Basic lensless imaging for low-cost microscopy

My attempt to build a microscope without the most expensive part.

Similar projects worth following
The cost of research-grade microscopes is largely determined by the quality of the optics. In particular, objective lenses can cost multiple thousands of dollars, a fact which prevents many people from having access to good microscopes for biological, medical, and hobbyist purposes.

Recent research in computational imaging has demonstrated that one may acquire high quality microscopic images using a cheap CMOS imager combined with computer code that models how light propagates through space. In this project, I will use these ideas to build my own lensless imaging system in an attempt to find cheap ways that make optics more "hackable."

Project Requirements

The goal of this project is to develop and implement a simple, low-cost system for lensless imaging of microscopic objects such as single-celled organisms, tissue, gels, and colloids. The main requirements of this system are as follows:

  1. The system should be affordable. By this I mean it should not be prohibitively expensive to implement by non-specialists such as hobbyists and students. USD 500 is an approximate upper limit on the cost of this imaging system.
  2. The system should be capable of video-rate imaging of microscopic objects. (The imaging need not necessarily be live.) Since this project is largely exploratory and a means for me to determine the capabilities of developing a low-cost imager, I am not placing strong requirements on the spatial or temporal resolutions of the system.
  3. The system should output images, i.e. two-dimensional arrays of numbers and metadata describing how they were produced.
  4. The system must use open-source software that is user-friendly and well-documented. Emphasis will be given to easy-to-use languages such as Python and well-established frameworks such as ImageJ to ensure portability and facilitate sharing of the system components.
  5. The system hardware must be easily acquired and user-friendly. Emphasis is given to platforms such as the Arduino and Raspberry Pi that are both affordable and for which a large online user base/community already exists.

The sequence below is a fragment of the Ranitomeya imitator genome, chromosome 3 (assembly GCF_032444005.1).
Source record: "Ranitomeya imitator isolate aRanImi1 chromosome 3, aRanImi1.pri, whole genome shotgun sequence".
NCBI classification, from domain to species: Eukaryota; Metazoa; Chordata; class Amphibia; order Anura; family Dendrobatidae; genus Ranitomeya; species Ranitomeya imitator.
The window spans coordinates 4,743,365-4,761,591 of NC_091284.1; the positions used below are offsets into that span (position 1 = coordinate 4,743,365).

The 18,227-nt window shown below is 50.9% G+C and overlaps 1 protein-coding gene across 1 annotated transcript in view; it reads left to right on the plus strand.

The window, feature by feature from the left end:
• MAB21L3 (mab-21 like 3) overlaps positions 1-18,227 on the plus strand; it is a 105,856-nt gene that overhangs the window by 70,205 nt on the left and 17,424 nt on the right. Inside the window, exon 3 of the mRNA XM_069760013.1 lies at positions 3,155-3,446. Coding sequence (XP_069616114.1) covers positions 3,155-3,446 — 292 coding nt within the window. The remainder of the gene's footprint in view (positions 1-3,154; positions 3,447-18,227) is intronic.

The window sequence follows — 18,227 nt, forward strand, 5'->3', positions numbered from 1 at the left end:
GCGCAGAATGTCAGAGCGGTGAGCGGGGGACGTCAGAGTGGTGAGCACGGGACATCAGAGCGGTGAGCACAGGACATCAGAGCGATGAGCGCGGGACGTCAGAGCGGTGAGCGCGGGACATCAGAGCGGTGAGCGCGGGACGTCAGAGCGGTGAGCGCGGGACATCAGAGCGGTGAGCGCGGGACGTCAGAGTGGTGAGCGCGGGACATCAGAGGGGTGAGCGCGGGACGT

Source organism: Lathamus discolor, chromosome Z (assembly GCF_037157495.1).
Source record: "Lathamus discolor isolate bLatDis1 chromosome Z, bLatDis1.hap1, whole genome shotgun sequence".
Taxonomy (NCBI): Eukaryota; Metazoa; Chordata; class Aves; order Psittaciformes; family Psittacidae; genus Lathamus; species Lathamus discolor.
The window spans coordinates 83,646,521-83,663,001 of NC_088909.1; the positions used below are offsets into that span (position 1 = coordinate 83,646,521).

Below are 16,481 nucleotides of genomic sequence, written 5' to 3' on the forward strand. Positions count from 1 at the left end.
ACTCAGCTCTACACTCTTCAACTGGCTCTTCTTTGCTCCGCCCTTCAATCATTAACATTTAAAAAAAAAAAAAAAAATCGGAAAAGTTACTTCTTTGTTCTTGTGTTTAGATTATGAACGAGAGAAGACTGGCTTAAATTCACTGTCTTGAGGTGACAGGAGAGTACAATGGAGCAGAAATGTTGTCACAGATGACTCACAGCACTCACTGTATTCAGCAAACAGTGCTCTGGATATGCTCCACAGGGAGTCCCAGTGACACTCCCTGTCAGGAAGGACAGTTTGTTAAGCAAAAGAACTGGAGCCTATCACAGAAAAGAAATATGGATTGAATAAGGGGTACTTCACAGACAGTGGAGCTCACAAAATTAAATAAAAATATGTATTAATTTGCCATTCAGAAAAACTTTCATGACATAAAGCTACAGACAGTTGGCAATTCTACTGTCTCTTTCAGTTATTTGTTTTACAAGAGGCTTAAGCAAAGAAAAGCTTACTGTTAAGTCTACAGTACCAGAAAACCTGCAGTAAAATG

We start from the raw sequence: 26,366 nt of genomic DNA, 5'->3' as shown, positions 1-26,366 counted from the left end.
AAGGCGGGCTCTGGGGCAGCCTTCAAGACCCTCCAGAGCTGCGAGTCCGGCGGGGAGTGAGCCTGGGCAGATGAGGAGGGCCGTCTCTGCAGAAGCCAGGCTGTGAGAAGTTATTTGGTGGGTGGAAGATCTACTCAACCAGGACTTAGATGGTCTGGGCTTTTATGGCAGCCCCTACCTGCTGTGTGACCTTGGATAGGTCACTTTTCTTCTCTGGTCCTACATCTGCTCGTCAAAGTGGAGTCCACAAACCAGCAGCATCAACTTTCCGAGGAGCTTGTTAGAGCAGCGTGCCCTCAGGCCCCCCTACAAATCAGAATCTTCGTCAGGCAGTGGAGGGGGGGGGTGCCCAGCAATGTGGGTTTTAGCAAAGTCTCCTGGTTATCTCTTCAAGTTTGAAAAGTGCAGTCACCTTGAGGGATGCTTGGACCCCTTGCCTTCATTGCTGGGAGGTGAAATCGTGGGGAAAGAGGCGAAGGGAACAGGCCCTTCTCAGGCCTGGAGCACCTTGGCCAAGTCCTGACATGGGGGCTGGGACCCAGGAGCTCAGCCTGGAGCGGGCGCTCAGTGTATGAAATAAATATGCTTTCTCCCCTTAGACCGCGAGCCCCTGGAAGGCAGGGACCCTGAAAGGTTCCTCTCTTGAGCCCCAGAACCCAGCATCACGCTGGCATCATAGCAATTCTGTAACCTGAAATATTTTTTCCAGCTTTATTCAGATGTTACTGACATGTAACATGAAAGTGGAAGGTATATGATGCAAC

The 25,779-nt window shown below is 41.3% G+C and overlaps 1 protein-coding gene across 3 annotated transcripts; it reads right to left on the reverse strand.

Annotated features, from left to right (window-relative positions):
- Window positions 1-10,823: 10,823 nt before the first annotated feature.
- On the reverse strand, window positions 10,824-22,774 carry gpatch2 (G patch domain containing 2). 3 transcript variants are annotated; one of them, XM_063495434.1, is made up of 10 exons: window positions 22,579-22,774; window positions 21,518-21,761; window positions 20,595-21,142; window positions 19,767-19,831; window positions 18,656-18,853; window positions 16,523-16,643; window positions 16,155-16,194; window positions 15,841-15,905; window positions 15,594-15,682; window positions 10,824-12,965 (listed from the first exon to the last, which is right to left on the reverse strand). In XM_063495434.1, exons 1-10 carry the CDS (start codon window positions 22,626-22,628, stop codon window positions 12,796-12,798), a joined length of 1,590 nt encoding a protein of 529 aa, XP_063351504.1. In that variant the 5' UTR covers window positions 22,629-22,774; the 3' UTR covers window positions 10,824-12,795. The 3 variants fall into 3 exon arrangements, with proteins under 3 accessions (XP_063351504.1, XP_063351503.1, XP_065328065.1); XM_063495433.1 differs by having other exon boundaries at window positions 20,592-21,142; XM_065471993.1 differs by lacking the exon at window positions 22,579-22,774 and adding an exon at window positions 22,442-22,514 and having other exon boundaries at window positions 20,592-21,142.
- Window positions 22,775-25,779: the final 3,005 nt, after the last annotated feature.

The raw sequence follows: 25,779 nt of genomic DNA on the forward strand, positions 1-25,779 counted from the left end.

1. Ozcan and McLeod, Lensless Imaging and Sensing, 2016
  2. Görörcs and Ozcan, On-Chip Biomedical Imaging, 2013
  3. Latychevskaia and Fink, arXiv, 2016
  4. Aidukas, et al., bioRxiv 2018

Related Software

  1. Poppy - Physical optics simulations in Python
  2. HoloPy - Digital holography and light scattering tools in Python

Misc. Links

  1. Manoharan Lab at Harvard
  2. PLoS One Paper on Open-Source 3D Printed Optomechanics
  3. A Vision Solution with the USB 3.0 Board Level Camera
  4. Choosing the Right Camera Bus


The very first prototype of the LM317T-based laser diode driver. This was just to make sure that I got the current and voltage calculations correct. It still needs a filter cap and transistor switch for the Raspberry Pi.

JPEG Image - 231.03 kB - 08/05/2017 at 15:57



This is the same hologram as before but with severe sensor noise added. It demonstrates how realistic hologram simulations need to include noise from the camera and how this noise will look in the simulations.

MPEG-4 Video - 1.13 MB - 07/14/2017 at 06:23



The propagation of a simulated hologram along the axial direction. The object is a circular, non-absorbing object 10 micrometers in diameter.

MPEG-4 Video - 284.00 kB - 04/29/2017 at 09:57


View all 8 project logs

Enjoy this project?



Similar Projects

Does this project spark your interest?

Become a member to follow this project and never miss any updates